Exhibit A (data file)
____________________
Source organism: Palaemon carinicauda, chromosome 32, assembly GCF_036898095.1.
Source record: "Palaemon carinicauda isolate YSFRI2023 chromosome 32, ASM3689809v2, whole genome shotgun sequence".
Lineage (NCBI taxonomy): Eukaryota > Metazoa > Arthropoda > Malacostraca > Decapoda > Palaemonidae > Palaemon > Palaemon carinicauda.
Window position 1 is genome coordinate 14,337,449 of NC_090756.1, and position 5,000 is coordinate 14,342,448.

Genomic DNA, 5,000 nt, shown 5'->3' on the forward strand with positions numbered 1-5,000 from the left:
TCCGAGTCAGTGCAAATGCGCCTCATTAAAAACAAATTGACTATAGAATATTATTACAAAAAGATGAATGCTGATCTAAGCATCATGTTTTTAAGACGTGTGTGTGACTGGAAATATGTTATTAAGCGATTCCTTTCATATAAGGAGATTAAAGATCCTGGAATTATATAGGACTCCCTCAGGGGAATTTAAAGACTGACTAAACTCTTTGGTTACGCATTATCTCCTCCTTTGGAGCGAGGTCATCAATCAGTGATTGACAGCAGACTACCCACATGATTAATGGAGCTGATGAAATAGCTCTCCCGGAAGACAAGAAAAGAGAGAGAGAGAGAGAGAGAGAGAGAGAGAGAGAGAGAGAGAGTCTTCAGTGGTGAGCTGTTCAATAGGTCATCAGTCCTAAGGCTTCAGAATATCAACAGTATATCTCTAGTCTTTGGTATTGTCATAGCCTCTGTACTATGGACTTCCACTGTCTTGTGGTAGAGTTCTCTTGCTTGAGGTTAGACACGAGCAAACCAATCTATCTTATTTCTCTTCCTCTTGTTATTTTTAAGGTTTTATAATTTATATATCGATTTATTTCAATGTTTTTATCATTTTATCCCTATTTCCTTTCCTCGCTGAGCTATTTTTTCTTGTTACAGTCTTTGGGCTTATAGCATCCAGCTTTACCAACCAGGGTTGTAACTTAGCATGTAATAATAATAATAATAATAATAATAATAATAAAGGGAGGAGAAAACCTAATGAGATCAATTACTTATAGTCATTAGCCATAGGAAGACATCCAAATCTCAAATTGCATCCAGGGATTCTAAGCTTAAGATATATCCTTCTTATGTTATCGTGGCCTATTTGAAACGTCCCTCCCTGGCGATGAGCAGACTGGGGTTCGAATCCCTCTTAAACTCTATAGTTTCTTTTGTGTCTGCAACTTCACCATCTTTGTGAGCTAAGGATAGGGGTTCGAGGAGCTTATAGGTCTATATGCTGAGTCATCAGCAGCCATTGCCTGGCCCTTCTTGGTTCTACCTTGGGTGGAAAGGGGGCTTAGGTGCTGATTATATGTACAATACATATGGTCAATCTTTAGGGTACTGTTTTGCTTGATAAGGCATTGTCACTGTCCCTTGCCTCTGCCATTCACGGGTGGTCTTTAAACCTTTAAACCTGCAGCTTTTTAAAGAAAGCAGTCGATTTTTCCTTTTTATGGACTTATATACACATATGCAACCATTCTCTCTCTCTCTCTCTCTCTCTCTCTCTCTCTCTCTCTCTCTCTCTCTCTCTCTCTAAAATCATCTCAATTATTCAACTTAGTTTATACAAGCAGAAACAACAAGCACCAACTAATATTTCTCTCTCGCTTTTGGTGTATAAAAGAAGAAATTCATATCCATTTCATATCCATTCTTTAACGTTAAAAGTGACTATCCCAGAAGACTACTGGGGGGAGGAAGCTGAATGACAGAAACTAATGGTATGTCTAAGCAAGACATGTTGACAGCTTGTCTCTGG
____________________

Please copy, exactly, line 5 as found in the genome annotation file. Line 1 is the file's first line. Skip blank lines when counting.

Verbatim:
Genomic DNA, 5,000 nt, shown 5'->3' on the forward strand with positions numbered 1-5,000 from the left: